Our 5% rule is fairly simple.  We expect major market moves to trigger in 5% blocks.  Why is this?  Because all the clever programmers and all the captains of industry and all their little consultants all get together to design the ultimate trading system but they all end up rounding off here and rounding off there and, ultimately, the decision to push the button comes down to a person (or, even worse, a group) who then end up being affected by psychological resistance points as well as the usual mob psychology that dominates the markets.  The reason Goldman's trade-bot is able to convert winning days 93% of the time is they are NOT trying to do any of these things – they are simply inserting themselves in the middle of a transaction to swipe pennies – that's not trading but it sure is profitable! 

MOST market participants actually buy stocks and they try to buy low and sell high and they have profit targets and stop losses, etc.  Over 1/2 the funds playing the market rely on various TA methods for entry and exit points and many funds use Fibonacci series in their calculations so it all becomes a self-fulfilling prophesy.  We take advantage of that by effectively averaging out the results which gives us a general rule that stocks tend to move in 5% incriments before a 20% retrace (keeping in mind that Fibonacci looks for 23.6% so it's an "about" number).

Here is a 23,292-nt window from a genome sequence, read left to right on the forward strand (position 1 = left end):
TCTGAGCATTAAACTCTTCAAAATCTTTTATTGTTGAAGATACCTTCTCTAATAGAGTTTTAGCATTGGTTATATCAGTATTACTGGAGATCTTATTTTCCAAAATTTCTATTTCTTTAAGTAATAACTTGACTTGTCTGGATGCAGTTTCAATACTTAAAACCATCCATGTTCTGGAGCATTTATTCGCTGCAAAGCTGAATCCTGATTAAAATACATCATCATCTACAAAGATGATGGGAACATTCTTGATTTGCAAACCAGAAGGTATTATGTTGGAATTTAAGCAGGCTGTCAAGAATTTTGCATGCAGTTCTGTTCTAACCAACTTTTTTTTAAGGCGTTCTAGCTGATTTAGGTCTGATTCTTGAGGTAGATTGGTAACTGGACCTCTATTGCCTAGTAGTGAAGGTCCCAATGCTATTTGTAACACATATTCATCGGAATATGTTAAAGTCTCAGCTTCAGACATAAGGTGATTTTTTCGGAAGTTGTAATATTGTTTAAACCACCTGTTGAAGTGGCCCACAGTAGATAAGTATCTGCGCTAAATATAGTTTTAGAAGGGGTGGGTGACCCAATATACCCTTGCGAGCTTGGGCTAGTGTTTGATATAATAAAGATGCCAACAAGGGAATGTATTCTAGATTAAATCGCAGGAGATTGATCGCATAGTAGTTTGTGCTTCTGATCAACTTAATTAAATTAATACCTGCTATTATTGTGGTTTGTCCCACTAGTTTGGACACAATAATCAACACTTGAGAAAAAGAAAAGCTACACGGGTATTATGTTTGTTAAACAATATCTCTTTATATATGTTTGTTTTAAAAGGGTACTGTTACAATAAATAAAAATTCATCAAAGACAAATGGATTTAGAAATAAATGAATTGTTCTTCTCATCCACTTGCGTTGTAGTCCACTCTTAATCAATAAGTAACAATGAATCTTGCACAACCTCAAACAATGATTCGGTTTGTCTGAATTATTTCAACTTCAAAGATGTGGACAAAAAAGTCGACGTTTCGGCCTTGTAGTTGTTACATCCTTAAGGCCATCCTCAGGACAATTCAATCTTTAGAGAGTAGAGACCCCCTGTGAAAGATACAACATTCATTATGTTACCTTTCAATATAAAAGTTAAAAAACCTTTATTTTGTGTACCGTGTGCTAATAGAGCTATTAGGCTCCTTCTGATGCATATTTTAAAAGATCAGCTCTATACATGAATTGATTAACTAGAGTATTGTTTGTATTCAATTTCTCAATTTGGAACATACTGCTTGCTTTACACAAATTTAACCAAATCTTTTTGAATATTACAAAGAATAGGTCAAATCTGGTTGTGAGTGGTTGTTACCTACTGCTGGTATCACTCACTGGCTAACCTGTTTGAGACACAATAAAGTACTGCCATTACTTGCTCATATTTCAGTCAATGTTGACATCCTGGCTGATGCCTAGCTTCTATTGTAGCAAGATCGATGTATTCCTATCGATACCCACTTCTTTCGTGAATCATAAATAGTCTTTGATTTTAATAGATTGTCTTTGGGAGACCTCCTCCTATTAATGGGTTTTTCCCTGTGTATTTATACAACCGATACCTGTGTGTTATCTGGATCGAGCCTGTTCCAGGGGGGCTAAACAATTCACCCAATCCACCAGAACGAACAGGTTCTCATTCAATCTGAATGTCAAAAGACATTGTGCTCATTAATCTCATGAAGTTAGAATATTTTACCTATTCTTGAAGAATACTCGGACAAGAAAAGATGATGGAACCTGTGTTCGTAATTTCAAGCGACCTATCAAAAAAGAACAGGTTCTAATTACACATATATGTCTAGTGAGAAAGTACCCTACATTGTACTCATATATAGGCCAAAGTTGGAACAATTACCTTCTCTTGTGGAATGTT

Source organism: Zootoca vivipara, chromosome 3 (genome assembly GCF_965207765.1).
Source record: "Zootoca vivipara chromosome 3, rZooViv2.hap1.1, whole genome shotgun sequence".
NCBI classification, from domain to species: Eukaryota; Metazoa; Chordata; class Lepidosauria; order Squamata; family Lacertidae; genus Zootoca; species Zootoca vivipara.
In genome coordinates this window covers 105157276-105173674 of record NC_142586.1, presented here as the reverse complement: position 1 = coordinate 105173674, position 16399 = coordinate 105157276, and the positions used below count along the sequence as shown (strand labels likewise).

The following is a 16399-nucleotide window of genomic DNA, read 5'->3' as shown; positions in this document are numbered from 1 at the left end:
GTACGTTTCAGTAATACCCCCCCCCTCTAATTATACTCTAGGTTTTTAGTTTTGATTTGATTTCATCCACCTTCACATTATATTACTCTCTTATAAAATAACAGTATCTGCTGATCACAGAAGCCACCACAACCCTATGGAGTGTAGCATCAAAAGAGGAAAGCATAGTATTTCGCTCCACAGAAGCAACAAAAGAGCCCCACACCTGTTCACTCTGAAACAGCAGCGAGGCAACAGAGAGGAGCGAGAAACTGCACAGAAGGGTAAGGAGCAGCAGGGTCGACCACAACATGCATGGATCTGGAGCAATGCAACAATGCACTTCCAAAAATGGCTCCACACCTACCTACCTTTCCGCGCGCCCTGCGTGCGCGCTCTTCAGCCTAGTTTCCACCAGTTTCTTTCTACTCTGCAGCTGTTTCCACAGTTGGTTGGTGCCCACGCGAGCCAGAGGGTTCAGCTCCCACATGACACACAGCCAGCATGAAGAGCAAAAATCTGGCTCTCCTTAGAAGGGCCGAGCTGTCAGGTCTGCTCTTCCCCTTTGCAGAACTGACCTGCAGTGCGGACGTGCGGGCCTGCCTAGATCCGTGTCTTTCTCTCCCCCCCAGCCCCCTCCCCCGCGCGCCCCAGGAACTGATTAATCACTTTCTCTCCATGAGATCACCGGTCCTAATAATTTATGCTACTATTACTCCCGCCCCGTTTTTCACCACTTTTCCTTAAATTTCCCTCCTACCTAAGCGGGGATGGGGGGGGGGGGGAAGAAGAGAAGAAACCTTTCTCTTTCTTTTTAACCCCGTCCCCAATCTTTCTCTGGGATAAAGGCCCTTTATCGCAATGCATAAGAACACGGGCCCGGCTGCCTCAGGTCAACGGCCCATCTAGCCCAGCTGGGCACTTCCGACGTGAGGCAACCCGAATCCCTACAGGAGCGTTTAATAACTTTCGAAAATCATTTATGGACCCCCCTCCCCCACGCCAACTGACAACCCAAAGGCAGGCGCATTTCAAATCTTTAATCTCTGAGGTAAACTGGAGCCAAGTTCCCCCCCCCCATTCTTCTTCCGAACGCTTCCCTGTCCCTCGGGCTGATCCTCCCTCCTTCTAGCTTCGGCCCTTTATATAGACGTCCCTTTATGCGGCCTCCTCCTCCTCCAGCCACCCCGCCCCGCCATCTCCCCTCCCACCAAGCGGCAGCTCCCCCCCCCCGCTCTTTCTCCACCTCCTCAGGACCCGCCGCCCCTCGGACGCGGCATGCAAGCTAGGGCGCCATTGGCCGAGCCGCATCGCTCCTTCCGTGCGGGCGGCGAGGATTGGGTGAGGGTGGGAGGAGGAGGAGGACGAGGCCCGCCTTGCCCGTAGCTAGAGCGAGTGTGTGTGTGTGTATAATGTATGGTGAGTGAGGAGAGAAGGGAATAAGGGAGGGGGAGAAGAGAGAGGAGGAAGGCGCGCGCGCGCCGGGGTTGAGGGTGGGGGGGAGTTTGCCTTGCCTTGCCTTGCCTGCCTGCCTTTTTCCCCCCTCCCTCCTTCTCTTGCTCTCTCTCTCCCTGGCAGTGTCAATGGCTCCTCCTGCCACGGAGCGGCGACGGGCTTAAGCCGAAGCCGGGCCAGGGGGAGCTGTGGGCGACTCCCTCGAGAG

The more liquid something is, the smaller the 5% Rule breaks down so when I say "the 2.5% Rule" or the "1.25% Rule" or the "20% Rule," it's all the same rule.  What becomes critical is the bounce zone.  If we're watching a movement, like the S&P drop above, we see a floor forming at 1,240, which we expect at 20% below the consolidated top at 1,550.  We also expect a 20% bounce at least as a weak bounce while a strong bounce is a 50% retrace but neither one violates the trend.  As the S&P is a large index, we got first a strong bounce, retracing 1/2 the 310-point drop from 1,550 to 1,240 and back to 1,395 and you can see that we consolidated there, then fell back to 1,240, consolidated (not bounced) there, then bounced 20% back to 1,302, then broke 1,240 and plunged to our doom. 

How far did we plunge?  Just about 25% to 930 (another 310 by the way) before weak bouncing to our expected test of 992.  20% bounces are a sign of weakness, not strength!  In the 5% Rule, 10%, 20%, 25%, 40% and 50% tend to be the strongest turn indicators – 10% because a lot of pshychology kicks in, 20% and 25% because they straddle the first Fibonacci level at 23.6% and then 40% and 50% are also close to Fib levels at 38.2% and 50%.  Never mistake the 5% Rule for an exact science, we are looking for consolidations around those points and we are very happy to throw out our targets in favor of exact numbers, like 800 on the S&P rather than 813.75, which is the 12.5% decelerating leg we expect if things are going to turn around.